Monday, March 10, 2008

Old Stomping Grounds

It looks like a really beautiful day out there. I was headed out to see what I could see, but the car wouldn't start. Called my son, who will stop by after work. Meantime, I guess I am blogging.


Every once in a while there are scenes on TV news of places that I remember well, but they are no longer as I remember them. One such place that appears quite often is the 69th Street Terminal in Upper Darby, PA. These days it is likely to be the site of a murder or something equally as disturbing. I remember it so differently.

When I was five, and six, and seven, my mother would take me into the 69th Street area to shop. We would go up the hill on one side of the street and down the other. We would start at the department store on the corner. I guess I knew that store by heart. The best part was pa
ying for our purchases when the salesgirl put the money into a metal cylinder and sent it through the pneumatic tube - Whoooooosh! - and waiting for the change and sales slip to come back. Remember that? As children, we loved it.

My mother was deaf. She read lips perfectly under ordinary circumstances, but occasionally a sales person would turn away while still talking. Then it was my job to relate the missed information. It made me feel very grown up and important.

For some reason I loved to watch my mother buy stockings. She made it quite a ritual, looking at different shades and weights, running her hand inside the tops of the stockings and holding them up to the light. This puzzled me because she always ended with the same kind.

I also liked buying shoes for myself. I never liked the choice. They were usually ugly brown oxfords. But in those days we tried them on and then stood with our feet inside an x-ray machine and could look down and wiggle our skeleton toes. That made it worthwhile.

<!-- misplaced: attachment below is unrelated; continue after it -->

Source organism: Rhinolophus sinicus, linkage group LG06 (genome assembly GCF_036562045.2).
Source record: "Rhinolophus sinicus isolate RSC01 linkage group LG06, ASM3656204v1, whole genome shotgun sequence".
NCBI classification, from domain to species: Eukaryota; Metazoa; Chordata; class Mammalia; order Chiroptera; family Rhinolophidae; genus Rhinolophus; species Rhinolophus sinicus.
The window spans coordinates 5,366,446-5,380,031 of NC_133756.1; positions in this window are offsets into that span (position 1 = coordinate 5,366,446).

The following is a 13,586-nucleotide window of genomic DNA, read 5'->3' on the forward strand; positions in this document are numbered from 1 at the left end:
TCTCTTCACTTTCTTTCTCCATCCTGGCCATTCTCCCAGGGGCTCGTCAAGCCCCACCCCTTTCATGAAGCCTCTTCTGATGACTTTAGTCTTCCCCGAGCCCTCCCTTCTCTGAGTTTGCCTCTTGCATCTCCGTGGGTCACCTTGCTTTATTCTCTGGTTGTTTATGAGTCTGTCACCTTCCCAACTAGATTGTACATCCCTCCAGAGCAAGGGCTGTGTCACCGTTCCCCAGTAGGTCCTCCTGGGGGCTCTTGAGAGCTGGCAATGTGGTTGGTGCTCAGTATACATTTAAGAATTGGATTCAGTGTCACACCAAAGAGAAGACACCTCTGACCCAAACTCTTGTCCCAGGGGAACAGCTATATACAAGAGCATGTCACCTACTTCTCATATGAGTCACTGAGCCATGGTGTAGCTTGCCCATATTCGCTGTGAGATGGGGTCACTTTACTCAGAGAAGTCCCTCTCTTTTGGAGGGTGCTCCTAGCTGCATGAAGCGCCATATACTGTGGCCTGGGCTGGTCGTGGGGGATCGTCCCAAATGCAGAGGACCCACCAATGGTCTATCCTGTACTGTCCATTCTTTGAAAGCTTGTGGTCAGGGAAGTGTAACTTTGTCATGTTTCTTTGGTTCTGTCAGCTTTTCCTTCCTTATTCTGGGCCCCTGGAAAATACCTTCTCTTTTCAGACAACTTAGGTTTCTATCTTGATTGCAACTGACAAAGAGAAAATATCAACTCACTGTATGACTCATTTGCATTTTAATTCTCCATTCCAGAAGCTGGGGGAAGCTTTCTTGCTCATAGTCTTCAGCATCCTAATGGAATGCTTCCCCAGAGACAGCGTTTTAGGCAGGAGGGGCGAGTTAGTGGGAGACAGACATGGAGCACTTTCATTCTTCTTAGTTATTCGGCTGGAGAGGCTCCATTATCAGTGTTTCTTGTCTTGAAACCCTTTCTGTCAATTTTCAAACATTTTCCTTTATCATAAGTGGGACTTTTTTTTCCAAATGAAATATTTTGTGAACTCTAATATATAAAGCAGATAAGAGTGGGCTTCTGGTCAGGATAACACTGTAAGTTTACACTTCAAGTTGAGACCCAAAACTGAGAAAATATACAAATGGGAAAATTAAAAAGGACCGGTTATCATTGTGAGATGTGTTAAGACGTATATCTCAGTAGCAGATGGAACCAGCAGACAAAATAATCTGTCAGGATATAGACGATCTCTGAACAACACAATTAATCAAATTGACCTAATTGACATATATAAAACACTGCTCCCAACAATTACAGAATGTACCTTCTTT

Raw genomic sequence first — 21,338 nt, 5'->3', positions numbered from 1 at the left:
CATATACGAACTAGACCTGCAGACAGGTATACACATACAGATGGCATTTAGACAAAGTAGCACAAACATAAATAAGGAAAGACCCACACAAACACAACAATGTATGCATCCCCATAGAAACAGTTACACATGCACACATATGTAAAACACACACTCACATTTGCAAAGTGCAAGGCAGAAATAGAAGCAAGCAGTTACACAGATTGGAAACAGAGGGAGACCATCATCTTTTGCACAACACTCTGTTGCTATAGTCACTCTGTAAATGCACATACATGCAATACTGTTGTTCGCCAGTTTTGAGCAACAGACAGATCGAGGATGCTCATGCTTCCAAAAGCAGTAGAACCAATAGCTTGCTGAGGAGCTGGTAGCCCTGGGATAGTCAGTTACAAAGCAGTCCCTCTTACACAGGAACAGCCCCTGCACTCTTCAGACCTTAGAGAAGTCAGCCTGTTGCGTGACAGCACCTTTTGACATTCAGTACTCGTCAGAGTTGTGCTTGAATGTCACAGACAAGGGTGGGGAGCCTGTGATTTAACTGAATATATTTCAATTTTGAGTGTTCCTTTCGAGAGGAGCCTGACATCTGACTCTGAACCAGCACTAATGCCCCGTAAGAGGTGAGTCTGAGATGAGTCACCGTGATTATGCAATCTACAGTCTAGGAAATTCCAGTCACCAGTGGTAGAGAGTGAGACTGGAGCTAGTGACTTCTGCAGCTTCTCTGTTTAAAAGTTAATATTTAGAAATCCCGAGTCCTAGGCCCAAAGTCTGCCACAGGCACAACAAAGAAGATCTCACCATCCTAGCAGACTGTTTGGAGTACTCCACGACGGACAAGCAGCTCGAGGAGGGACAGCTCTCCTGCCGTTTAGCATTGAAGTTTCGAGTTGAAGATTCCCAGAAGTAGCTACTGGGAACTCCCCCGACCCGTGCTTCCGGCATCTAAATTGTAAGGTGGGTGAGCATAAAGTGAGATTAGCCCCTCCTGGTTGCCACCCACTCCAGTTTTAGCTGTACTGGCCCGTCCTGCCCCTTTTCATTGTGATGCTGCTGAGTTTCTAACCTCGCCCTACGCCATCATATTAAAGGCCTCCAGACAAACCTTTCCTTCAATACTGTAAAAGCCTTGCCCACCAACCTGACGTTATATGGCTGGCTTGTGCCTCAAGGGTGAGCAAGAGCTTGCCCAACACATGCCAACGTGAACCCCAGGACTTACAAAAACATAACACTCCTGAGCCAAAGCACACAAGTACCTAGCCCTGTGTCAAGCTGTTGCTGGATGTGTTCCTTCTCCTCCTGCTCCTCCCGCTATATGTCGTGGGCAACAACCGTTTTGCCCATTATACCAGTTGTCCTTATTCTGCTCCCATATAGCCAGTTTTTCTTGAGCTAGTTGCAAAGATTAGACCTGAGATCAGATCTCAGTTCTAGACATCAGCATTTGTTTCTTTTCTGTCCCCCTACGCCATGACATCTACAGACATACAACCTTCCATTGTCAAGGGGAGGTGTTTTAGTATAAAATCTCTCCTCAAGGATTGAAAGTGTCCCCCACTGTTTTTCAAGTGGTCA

Then we would start up the hill, stopping here and there, mostly window shopping. At the top was Kresgies Five and Dime. I got to pick out a small toy there. Then on across the street and down the other side. The very best was at the bottom of the hill again. Schneider's made their own candy and ice cream. We sat at a little round table and ate a pointed scoop of ice cream, served in a round metal dish. There has never been, nor ever will be better ice cream than that! If I got really lucky, Mother would buy a pound of butter creams, half chocolate and half vanilla, before we headed back to the terminal.

Another place I see on TV often is the Aronamink Golf Club. As a youngster, the golf course meant only one thing - sledding! It was a long walk from our house, but it was the best. One of the hills there was almost as good as a roller coaster. Naturally, we called it Dead Man's Hill. One of my earliest admirers (about age eight) used to let me go down, belly-flopping, on top of him, because I was afraid to do it alone. Georgie was a sweetheart. He gave me my first kiss, too. We were in the very front row at a Saturday matinee. Gregory Peck, in Days of Glory, at the Waverly Theater in Aronamink. He told me he loved me. Sadly, I did not return the feeling, and let him know it. But he seemed to bounce back from the disappointment pretty quickly.

Other sites flash on the screen. I don't recognize some of them even though they have familiar names. Isn't that where the bowling alley used to be? I thought the Baptist Church was there on Garret Road. I know the Hoagie Shop was there on Burmont Road. That's where I entered one day to find the old Italian lady sobbing into the sandwiches she was making. I asked what was wrong, and she told me she had just heard that Franklin Roosevelt was dead. (At sixteen, he was the only president I had ever known.) And I recognize that corner, where Schline's Delicatessan used to be. They had the most wonderful cookies in big canisters, and Mrs. Schline always handed me an extra one.